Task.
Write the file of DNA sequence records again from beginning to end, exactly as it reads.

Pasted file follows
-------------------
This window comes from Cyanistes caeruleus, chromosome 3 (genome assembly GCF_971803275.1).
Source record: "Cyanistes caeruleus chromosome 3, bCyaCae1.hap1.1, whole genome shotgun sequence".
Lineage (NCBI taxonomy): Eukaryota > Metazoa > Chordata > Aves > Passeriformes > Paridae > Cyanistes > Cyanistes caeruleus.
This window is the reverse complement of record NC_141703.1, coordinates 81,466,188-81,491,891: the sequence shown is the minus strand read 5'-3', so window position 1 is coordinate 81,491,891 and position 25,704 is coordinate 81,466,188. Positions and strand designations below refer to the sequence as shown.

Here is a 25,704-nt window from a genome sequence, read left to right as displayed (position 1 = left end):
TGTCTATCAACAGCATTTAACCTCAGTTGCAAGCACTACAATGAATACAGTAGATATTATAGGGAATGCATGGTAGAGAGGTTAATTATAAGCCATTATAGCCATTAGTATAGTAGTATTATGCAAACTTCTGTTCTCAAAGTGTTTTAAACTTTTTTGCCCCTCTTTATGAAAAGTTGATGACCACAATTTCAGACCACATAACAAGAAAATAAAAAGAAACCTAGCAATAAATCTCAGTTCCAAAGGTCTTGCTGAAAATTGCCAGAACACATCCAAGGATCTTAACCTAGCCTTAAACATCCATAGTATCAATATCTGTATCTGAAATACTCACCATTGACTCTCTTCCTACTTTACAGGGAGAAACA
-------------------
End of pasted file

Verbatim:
This window comes from Cyanistes caeruleus, chromosome 3 (genome assembly GCF_971803275.1).
Source record: "Cyanistes caeruleus chromosome 3, bCyaCae1.hap1.1, whole genome shotgun sequence".
Lineage (NCBI taxonomy): Eukaryota > Metazoa > Chordata > Aves > Passeriformes > Paridae > Cyanistes > Cyanistes caeruleus.
This window is the reverse complement of record NC_141703.1, coordinates 81,466,188-81,491,891: the sequence shown is the minus strand read 5'-3', so window position 1 is coordinate 81,491,891 and position 25,704 is coordinate 81,466,188. Positions and strand designations below refer to the sequence as shown.

Here is a 25,704-nt window from a genome sequence, read left to right as displayed (position 1 = left end):
TGTCTATCAACAGCATTTAACCTCAGTTGCAAGCACTACAATGAATACAGTAGATATTATAGGGAATGCATGGTAGAGAGGTTAATTATAAGCCATTATAGCCATTAGTATAGTAGTATTATGCAAACTTCTGTTCTCAAAGTGTTTTAAACTTTTTTGCCCCTCTTTATGAAAAGTTGATGACCACAATTTCAGACCACATAACAAGAAAATAAAAAGAAACCTAGCAATAAATCTCAGTTCCAAAGGTCTTGCTGAAAATTGCCAGAACACATCCAAGGATCTTAACCTAGCCTTAAACATCCATAGTATCAATATCTGTATCTGAAATACTCACCATTGACTCTCTTCCTACTTTACAGGGAGAAACA